Not every aircraft that sounds great on paper actually proves to be great in practice. There are far more proposed aircraft designs than there are aircraft that ended up reaching production. The prototype phase is designed to weed out these potentially poor designs or to highlight flaws in an otherwise sound product.
However, not all aircraft that are rejected at this stage are bad, many are canceled for budgetary reasons, or when an even better design is selected instead. Whatever the reason, a canceled aircraft is usually dead for good. There have been a few notable, lucky exceptions though, where an aircraft has been rejected at the prototype stage only to be resurrected later on.
This is a list of some of those rare occasions.
Rockwell B-1 Lancer
Today, the B-1 Lancer is one of the US’ three strategic bombers alongside the B-52 Stratofortress and B-2 Spirit and is a mainstay in the nation’s air power. The B-1’s development began in the 1960s where it was envisaged as an aircraft that could replace both the B-58 Hustler and B-52 Stratofortress.
A prototype B-1A first flew in 1974.
After years of ballooning budgets and modifications to the design, as well as cheaper methods to achieve the same goal, US President Jimmy Carter canceled the B-1 in 1977. Despite this rather major setback, the project was fired back up in 1981, partly as a stop-gap measure to cover the B-2 Spirit’s development. The aircraft received modifications and was designated the B-1B.
Boeing B-17 Flying Fortress
Perhaps the most shocking on this list is the legendary B-17 Flying Fortress. This aircraft is a symbol of WWII, dropped over half a million tons of ordnance on Nazi Germany, and was produced in huge numbers. During the bomber’s development phase, its prototype named the Model 299, performed great against the competition, which was composed of designs from Douglas and Martin.
The aircraft was almost certain to win the competition as the other two designs were much less capable. The Model 299 was so successful that top brass from the air corps was already considering order 65.
Everything was going well until the aircraft crashed during its second test flight, after a mishap with the aircraft’s pre-flight checks. The crash disqualified Model 299, and the contract was awarded to Douglas. The Army Air Force saw the potential in the Model 299 and managed to order the aircraft thanks to a legal loophole.
Northrop YF-17 Cobra
At a glance, this aircraft looks like an F-18 Hornet, but it is in fact the YF-17 Cobra. The aircraft was Northrop’s response to the Lightweight Fighter (LWF) program, which aimed to produce a fighter aircraft smaller than the large F-15 Eagle.
In the LWF program, it competed against the F-16 Fighting Falcon, which was selected as the winner of the competition. Instead, Northrop partnered with McDonnell Douglas to produce the F-18 for the Navy, who saw great potential in the design. The F-18 was a scaled-up and adapted version of the YF-17 for the Navy.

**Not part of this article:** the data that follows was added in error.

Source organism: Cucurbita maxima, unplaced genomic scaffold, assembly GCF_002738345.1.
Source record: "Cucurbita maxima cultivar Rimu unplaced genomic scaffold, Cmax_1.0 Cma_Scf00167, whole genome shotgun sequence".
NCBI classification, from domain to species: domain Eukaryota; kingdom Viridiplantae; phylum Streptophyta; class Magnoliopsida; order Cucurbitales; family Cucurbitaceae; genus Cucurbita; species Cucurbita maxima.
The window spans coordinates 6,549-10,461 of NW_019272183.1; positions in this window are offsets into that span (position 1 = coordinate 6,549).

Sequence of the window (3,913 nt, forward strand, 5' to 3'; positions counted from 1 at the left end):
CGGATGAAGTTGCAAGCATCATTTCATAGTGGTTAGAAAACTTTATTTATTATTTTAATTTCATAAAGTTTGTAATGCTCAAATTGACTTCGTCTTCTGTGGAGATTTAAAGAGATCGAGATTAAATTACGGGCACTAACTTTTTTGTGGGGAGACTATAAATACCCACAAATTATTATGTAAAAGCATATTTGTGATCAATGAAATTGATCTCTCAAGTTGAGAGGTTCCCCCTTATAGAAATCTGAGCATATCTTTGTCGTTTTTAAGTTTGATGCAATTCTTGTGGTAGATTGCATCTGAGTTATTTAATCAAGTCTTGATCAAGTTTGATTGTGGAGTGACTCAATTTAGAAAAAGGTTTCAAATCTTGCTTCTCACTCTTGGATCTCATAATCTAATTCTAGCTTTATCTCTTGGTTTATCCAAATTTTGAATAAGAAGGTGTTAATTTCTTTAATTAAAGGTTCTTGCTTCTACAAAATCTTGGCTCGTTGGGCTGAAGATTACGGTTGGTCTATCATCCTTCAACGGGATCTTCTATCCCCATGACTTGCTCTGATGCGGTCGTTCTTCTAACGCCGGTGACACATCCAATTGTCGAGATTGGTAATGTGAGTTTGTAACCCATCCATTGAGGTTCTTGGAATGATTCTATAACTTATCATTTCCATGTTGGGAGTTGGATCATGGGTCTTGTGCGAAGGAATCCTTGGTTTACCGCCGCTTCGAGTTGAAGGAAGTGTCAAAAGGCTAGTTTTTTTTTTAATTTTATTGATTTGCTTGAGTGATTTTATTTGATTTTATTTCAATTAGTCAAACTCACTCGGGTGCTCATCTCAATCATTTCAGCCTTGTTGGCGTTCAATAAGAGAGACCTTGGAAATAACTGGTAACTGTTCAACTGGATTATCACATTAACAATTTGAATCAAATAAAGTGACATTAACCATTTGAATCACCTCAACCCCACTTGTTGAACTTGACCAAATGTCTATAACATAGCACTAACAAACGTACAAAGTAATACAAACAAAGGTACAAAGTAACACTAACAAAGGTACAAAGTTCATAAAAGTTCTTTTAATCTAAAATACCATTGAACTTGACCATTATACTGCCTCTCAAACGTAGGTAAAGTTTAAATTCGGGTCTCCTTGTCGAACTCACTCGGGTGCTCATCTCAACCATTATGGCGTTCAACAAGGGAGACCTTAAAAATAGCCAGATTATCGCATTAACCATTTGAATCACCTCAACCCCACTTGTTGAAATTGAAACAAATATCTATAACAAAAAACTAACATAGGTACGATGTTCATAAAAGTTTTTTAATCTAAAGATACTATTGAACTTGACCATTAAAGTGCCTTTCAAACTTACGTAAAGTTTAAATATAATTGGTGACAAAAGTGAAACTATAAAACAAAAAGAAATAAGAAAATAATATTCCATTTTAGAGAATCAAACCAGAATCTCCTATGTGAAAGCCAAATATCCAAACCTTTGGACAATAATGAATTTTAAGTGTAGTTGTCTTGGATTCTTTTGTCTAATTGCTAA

Grumman F4F Wildcat
The F4F Wildcat was one of the stars of the Pacific War, where it helped resist the brutal reign of the Mitsubishi A6M Zero. In the 1930s, Grumman was busy trying to perfect their newest fighter for the Navy, the XF4F-2. This aircraft competed against the Brewster F2A Buffalo, which the Navy regarded as the better aircraft thanks to its superior agility. After the F2A Buffalo was ordered into production, Grumman went back to the drawing board, redesigning the XF4F-2 into the XF4F-3.
The Brewster would prove to be a disastrous aircraft in combat, being completely dominated by Japanese aircraft. It would eventually be replaced by the aircraft it was once chosen over.
Honorable mention: de Havilland Mosquito
While this aircraft was not technically canceled at the prototype stage, the de Havilland Mosquito deserves to be mentioned due to the huge disparity between what the British expected of it prior to its first flight, and the resulting aircraft which would arguably come to be the most adaptable aircraft of the entire war.
Before the Mosquito even had a name, British authorities saw the aircraft as something de Havilland should not put their time and resources into over more important aircraft. Geoffrey de Havilland designed this aircraft as a lightweight bomber, constructed primarily from wood and powered by two powerful Merlin engines. He predicted it to be one of the fastest aircraft in the war, but the Air Ministry was not interested in the design, no matter how extreme its performance may be.
de Havilland and a few other influential figures saw the potential in the aircraft, and a prototype was finally produced, with de Havilland famously exclaiming it is the “fastest bomber in the world…it must be useful.” The prototype would eventually fly faster than the beloved Spitfire, zooming past 430 mph.
Given the name Mosquito, it would fly in almost every conceivable role possible for an aircraft during the war.